Rae and Ko fought more than Cain and Abel. Though they were genetically identical and shared the same upbringing (and captivity), the two children of Hanci continued to drift apart. On virtually every issue, regardless of importance, they disagreed. It all started during their long captivity at the hands of Janifer Pompea. These were their formative years where they were crafting their view of the world, and of themselves. Their jailer, Evan Tim, had a long and complicated history with Janifer himself. She had coerced him into her employ, and then stationed him as a warden, of sorts, overseeing her copious captives. Evan was clearly very conflicted about his role, and that conflict came out in the many interactions he had with his (literally) captive audience. He would ramble on about this thing or that for hours at a time, often contradicting himself or arguing against something he had said moments before. In this back-and-forth environment, Rae and Ko found themselves siding with different sides of Evan’s personality. When Evan would leave the twins alone, they would then debate each other over the state of the world outside of their prison walls. The essence of their disagreements generally boiled down to this basic dichotomy: masses of individuals banding together to take control of authority versus a select few individuals seizing authority to best serve the masses. Neither option was possible from their cells, of course, but after their release and reintegration into society, the debates continued to rage.

Things came to a head between the twins during Hanci’s run for Attorney General. Ko enthusiastically supported his mother and was a big fan of Stievo’s work with the FBI. Rae, on the contrary, was horrified by the law-and-order turn that his family had taken. He drew his inspiration from the man-of-the-people movement led by Aricame. Rae had had enough. Realizing that there was no middle ground between himself and his brother/mother, he left town. Though Texas had only been his home for a short while, Rae had made friends all over the state, many of whom were involved in unsavory activities and criminal enterprise. It was with this unlawful group that Rae moved in with. In short order, Rae became involved in bank robberies, weapons trafficking, and a whole host of illicit transgressions. These crimes not only drew the ire of the state’s new AG (and the more loyal of her twins), but also the local vigilante groups. Of course, these groups were not above breaking some laws themselves – but only for the great good and never for reasons as base as greed and power. It was a rare occasion during this period where cops and vigilantes, badges and masks, fought crime together.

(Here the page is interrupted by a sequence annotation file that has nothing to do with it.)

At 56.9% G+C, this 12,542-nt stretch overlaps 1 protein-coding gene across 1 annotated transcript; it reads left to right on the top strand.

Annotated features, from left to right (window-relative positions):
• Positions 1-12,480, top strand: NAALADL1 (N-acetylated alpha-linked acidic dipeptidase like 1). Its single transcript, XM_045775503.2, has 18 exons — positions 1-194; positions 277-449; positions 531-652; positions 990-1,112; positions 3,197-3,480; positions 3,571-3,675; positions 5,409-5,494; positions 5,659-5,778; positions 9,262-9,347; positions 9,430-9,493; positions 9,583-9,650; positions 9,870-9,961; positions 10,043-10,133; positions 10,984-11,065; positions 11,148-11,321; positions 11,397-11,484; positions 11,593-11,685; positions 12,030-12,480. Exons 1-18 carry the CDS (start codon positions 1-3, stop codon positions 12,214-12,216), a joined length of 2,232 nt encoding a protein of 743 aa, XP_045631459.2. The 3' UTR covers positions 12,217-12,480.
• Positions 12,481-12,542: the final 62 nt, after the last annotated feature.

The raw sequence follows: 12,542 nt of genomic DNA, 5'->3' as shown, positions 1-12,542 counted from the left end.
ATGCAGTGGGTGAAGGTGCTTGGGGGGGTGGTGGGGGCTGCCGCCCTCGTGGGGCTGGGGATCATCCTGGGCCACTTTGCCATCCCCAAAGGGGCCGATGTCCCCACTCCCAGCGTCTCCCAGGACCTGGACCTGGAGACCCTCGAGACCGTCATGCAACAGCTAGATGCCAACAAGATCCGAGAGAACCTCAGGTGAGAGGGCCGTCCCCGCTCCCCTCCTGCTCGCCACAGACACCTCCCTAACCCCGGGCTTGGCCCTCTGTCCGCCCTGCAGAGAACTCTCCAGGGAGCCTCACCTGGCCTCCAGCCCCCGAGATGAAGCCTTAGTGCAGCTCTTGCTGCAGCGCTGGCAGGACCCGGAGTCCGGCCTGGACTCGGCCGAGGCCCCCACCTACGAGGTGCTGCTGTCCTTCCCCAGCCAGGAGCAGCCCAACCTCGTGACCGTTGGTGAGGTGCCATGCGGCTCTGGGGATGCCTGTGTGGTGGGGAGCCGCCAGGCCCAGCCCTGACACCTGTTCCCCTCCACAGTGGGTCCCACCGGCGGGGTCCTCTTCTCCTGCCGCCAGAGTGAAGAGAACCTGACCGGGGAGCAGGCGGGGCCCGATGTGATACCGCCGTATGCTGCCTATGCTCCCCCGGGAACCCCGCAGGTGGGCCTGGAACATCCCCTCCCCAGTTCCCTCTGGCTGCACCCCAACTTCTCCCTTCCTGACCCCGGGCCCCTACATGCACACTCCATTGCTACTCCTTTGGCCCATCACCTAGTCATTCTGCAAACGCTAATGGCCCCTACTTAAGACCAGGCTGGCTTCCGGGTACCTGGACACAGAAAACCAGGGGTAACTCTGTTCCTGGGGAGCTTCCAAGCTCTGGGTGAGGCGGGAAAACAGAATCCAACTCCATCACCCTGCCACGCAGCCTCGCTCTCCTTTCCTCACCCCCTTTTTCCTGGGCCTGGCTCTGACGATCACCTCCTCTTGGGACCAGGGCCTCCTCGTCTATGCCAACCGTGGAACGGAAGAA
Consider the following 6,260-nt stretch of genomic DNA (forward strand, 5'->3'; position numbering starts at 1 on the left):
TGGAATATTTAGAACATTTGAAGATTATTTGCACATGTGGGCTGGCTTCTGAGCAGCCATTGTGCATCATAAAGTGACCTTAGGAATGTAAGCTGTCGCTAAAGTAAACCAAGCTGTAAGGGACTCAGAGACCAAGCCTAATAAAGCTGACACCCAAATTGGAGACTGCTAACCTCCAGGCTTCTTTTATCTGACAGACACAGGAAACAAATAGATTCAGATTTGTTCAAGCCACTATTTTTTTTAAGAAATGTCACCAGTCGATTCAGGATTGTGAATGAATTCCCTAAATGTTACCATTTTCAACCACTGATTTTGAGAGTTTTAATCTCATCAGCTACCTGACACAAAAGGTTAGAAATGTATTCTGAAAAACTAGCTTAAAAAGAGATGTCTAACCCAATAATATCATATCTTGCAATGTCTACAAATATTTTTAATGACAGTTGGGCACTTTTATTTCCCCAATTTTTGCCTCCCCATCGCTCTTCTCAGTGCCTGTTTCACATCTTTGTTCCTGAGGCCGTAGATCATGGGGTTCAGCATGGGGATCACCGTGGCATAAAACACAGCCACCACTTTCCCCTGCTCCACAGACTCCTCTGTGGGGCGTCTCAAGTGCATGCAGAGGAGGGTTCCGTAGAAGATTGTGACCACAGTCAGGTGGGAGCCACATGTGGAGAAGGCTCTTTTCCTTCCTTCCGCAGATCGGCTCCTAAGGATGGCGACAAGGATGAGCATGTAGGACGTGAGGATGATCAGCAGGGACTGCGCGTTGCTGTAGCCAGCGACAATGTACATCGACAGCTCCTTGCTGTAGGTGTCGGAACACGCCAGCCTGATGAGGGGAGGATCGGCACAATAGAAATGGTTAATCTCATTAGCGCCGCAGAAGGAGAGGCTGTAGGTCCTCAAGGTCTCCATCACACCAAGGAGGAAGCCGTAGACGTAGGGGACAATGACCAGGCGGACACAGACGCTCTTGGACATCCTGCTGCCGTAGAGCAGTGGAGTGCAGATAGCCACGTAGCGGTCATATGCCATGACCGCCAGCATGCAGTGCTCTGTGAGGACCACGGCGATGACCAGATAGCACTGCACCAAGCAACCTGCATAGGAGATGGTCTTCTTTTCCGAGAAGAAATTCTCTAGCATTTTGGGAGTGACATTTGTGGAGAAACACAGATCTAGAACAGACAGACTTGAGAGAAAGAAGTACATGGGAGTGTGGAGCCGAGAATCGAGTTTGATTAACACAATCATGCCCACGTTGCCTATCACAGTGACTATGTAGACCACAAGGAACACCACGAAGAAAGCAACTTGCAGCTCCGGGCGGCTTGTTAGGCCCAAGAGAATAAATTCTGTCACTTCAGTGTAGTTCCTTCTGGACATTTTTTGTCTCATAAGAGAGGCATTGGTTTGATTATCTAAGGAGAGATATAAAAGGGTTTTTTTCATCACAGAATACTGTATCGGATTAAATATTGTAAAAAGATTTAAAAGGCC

After the Chicago Showdown, Aricame had stepped back from leadership of the national vigilante movement, leaving regional groups to organize themselves. This created an opening for Stievo. He changed course, reversing his office’s policy toward vigilantism. A new version of Operation Ahriman was disseminated: team with these extra-legal groups when it was advantageous to do so. He was going to steal Aricame’s network of wannabe superheroes away from him. It was the second time he had to compromise his values in order to gain some leverage on his rival, but he deemed it necessary.

As one Champion on the east coast began to prepare for operations against another Champion on the west coast, the center-south of the country was set as the arena for the competition. The tragic fight that would follow would not only set opposing factions against each other, but also pit twin against twin.

Even rebels value ritual
Direction on what they can’t and can
Not religious, but spiritual
Most people really just crave a plan